Caleb Bryant
Caleb Bryant is a Senior Drink Analyst at Mintel, specializing in changing consumer attitudes, industry news and beverage trends.

As the Super Bowl approaches Americans are stocking up on the essentials: chips and salsa, wings, crudites (for the healthy folks), and of course, alcohol. According to Mintel research on drinking occasions, one-third of consumers aged 22 and older have had an alcoholic beverage at home while watching a sports game and most adults will likely enjoy the game and commercials with a beer.

The ties between beer and sports – especially football – run deep. Four in 10 consumers associate beer with watching a sports game. Decades of ads have solidified the idea that “sports equals beer”. The US alcohol industry in general is defined by beer; Americans drank an estimated 21.5 billion liters of beer in 2018 and beer represents 47% of all alcohol sold both on and off premise.

Beer’s lead is shrinking

While beer is America’s dominant alcoholic drink, expect to see some consumers reach for alternative beverages on gameday. Beer’s concrete association with sports may be starting to show some cracks. Adults are slowly cutting back on beer; per capita consumption fell an estimated 5.2% from 2012 to 2018. According to Mintel research on beer and craft beer, total beer declines are driven primarily by falling consumption of light beer. Although many beer drinkers are reducing their alcohol consumption entirely, some are trading beer for drinks they perceived as more healthful than beer.

Although many beer drinkers are reducing their alcohol consumption entirely, some are trading beer for drinks they perceived as more healthful than beer.

New competition at the big game

Expect to see a lot of hard seltzers at Super Bowl parties this year. Hard seltzers such as White Claw and Truly Spiked & Sparkling are a very small but rapidly growing segment of the alcohol market. Many health-conscious consumers have latched onto these low-carb, low-calorie, easy-drinking flavored malt beverages. Younger adults in particular, have started trading beer for hard seltzers. Consumers aged 25-34 are twice as likely to drink hard seltzers, according to Mintel research on ready to-drink beverages. Big alcohol companies are placing bets on the future potential of hard seltzers, such as AB-InBev’s hard seltzer brand, Bon & Viv will be the first hard seltzer to appear in a Super Bowl ad.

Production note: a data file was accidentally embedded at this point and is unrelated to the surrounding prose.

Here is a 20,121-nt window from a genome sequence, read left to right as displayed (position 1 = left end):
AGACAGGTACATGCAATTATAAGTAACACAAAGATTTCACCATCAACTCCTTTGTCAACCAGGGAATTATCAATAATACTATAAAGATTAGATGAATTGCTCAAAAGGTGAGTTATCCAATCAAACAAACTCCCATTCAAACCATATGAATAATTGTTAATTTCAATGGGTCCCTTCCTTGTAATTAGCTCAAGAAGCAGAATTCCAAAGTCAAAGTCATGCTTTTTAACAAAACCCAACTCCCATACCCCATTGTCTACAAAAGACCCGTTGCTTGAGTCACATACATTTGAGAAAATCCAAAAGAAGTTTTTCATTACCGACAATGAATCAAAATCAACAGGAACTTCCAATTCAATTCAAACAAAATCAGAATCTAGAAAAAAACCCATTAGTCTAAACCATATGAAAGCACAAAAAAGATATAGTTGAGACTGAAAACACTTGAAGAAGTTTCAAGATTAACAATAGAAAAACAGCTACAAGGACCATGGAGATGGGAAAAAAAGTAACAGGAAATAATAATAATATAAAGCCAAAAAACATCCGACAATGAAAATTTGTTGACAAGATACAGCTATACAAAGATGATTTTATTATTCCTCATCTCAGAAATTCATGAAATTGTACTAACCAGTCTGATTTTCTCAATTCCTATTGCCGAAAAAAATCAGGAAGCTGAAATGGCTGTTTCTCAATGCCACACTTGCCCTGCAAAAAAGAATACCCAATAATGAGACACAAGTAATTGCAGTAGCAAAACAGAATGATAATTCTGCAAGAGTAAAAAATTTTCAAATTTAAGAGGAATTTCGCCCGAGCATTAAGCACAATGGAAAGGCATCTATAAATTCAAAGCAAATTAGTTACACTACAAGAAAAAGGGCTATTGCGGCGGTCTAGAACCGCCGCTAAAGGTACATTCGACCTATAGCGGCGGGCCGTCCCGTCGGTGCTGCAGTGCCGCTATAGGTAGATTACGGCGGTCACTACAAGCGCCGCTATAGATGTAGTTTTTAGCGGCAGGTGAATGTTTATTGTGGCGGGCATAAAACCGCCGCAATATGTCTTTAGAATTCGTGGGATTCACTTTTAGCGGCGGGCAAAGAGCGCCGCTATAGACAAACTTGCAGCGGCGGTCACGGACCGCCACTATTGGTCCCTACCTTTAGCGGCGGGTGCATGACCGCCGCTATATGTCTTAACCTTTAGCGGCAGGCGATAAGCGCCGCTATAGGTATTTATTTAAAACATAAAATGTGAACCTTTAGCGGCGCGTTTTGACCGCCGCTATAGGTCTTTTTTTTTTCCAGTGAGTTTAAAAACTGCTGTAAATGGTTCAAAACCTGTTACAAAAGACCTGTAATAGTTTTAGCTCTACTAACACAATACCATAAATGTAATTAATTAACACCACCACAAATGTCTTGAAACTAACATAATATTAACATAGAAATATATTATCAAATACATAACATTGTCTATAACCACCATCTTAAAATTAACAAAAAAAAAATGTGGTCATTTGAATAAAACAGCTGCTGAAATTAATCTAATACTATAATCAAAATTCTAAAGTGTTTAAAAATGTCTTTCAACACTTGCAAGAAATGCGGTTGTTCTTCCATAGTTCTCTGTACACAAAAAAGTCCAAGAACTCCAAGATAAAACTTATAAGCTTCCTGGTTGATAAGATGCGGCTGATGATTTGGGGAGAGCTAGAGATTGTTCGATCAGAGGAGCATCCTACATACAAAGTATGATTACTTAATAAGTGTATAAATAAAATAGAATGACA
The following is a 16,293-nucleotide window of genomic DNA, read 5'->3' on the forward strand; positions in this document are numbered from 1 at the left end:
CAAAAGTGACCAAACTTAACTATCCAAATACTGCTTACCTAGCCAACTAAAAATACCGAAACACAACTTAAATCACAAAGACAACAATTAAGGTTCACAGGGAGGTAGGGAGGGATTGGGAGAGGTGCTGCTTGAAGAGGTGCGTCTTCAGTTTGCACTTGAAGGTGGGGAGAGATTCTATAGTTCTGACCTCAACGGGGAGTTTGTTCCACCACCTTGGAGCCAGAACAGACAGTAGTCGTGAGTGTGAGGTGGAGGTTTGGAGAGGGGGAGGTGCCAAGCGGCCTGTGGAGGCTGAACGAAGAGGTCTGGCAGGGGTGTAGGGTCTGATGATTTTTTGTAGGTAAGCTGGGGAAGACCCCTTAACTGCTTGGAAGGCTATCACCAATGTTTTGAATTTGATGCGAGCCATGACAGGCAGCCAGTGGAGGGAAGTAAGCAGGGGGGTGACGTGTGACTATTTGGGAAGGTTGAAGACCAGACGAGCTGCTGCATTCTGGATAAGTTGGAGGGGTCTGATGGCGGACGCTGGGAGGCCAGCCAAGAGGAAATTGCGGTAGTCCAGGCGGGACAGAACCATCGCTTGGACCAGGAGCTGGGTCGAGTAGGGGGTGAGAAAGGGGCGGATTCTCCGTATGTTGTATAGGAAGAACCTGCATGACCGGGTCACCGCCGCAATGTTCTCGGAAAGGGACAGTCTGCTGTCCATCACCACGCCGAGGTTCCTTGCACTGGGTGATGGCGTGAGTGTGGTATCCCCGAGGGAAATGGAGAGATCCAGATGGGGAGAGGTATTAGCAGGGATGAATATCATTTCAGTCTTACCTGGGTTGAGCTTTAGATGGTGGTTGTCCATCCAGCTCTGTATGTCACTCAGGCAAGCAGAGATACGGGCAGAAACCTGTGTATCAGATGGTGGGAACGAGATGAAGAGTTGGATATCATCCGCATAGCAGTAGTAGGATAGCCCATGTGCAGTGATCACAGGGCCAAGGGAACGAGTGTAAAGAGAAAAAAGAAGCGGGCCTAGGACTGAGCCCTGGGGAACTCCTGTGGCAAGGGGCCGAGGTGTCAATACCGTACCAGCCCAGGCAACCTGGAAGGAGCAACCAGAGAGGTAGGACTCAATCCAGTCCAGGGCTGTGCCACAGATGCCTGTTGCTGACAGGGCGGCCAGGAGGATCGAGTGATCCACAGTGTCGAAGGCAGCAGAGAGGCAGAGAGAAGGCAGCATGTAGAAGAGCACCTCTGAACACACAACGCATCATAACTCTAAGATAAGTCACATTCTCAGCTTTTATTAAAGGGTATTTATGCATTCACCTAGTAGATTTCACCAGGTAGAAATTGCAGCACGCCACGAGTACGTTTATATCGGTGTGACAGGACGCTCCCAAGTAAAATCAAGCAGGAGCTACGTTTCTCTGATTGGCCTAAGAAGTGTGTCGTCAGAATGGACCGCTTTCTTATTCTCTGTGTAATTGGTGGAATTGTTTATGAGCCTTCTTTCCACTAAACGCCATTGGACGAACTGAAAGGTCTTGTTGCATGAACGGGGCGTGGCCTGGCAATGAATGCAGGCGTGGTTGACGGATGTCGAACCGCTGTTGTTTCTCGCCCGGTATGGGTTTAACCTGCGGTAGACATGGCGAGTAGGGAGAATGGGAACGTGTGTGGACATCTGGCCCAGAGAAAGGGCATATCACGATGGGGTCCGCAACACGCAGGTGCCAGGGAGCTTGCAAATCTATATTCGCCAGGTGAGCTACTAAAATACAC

Spirit brands may see an uptick in sales leading up to the Super Bowl. While total US alcohol consumption is falling, spirit consumption is rising with much of the growth occurring among high-end, premium brands. Similar to hard seltzers, many consumers are drinking spirits instead of beer for health reasons. According to Mintel research on white spirits, one-quarter of white spirit drinkers aged 25-34 say spirits are healthier than other alcohol types.

Consumer associations between spirits and football may increase due to changes in NFL ad regulations. In 2017, the NFL dropped its ban on spirit ads during games with Crown Royal becoming the first spirit brand featured in a NFL ad. Mixer brands will inadvertently benefit from growing connections between football and spirits; spirits with a single mixer (eg gin and tonic) is the most common way consumers drink spirits when watching televised sports.

Coming off the heels of Dry January, more consumers may abstain from alcohol entirely this year. Growing interest in health and wellness has led some consumers to reduce their alcohol consumption or stop drinking entirely. According to Mintel research on marketing health to Millennials, one-third of Millennials agree that “a healthy lifestyle is part of who I am.”

What might consumers drink when they’re not drinking during game time? Sparkling water has become a popular alcoholic drink stand in, with one-quarter of sparkling water drinkers that say they have drank sparkling water as a substitute to an alcoholic beverage.

Other sports fans may mix themselves a tasty mocktail. A growing number bars and restaurants are now offering complex mocktails to satisfy both drinkers and alcohol-abstainers. As consumers become more familiar with mocktails, many will make their own at home. Companies are developing new products for mocktail enthusiasts, such as Coca-Cola recently announcing its launch of Bar None, its first brand of ready-to-drink mocktails.

What we think

When it comes to the sports viewing occasion, beer definitely has the home field advantage and that is not going to change. However, changing consumer preferences means beer brands aren’t competing just with each other but a variety of new players such as spiked seltzers, spirits, and even regular sparking water.